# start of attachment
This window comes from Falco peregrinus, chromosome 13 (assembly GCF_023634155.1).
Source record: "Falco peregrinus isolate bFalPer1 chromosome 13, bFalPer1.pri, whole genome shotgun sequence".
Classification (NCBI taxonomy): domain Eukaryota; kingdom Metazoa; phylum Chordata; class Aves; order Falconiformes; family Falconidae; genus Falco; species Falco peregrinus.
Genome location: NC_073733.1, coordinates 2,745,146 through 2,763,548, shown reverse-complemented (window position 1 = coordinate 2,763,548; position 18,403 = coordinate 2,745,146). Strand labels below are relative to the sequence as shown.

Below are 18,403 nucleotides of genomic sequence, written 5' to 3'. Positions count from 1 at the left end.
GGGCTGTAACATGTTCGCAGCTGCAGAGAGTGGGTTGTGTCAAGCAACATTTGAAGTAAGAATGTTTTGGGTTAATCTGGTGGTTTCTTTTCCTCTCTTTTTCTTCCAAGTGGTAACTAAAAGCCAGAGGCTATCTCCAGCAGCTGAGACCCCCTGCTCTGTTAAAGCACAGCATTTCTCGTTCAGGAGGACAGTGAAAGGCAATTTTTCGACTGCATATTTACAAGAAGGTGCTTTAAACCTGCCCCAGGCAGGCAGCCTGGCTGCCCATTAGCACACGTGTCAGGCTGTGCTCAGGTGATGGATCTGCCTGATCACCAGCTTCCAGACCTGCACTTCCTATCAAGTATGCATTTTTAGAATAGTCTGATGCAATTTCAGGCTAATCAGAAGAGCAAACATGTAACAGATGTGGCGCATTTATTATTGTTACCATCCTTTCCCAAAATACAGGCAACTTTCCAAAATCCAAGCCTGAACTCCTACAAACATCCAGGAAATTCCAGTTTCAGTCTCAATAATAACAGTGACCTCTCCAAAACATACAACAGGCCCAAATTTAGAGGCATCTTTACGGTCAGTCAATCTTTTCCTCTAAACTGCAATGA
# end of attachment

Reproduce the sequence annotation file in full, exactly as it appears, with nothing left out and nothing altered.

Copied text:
This window comes from Falco peregrinus, chromosome 13 (assembly GCF_023634155.1).
Source record: "Falco peregrinus isolate bFalPer1 chromosome 13, bFalPer1.pri, whole genome shotgun sequence".
Classification (NCBI taxonomy): domain Eukaryota; kingdom Metazoa; phylum Chordata; class Aves; order Falconiformes; family Falconidae; genus Falco; species Falco peregrinus.
Genome location: NC_073733.1, coordinates 2,745,146 through 2,763,548, shown reverse-complemented (window position 1 = coordinate 2,763,548; position 18,403 = coordinate 2,745,146). Strand labels below are relative to the sequence as shown.

Below are 18,403 nucleotides of genomic sequence, written 5' to 3'. Positions count from 1 at the left end.
GGGCTGTAACATGTTCGCAGCTGCAGAGAGTGGGTTGTGTCAAGCAACATTTGAAGTAAGAATGTTTTGGGTTAATCTGGTGGTTTCTTTTCCTCTCTTTTTCTTCCAAGTGGTAACTAAAAGCCAGAGGCTATCTCCAGCAGCTGAGACCCCCTGCTCTGTTAAAGCACAGCATTTCTCGTTCAGGAGGACAGTGAAAGGCAATTTTTCGACTGCATATTTACAAGAAGGTGCTTTAAACCTGCCCCAGGCAGGCAGCCTGGCTGCCCATTAGCACACGTGTCAGGCTGTGCTCAGGTGATGGATCTGCCTGATCACCAGCTTCCAGACCTGCACTTCCTATCAAGTATGCATTTTTAGAATAGTCTGATGCAATTTCAGGCTAATCAGAAGAGCAAACATGTAACAGATGTGGCGCATTTATTATTGTTACCATCCTTTCCCAAAATACAGGCAACTTTCCAAAATCCAAGCCTGAACTCCTACAAACATCCAGGAAATTCCAGTTTCAGTCTCAATAATAACAGTGACCTCTCCAAAACATACAACAGGCCCAAATTTAGAGGCATCTTTACGGTCAGTCAATCTTTTCCTCTAAACTGCAATGA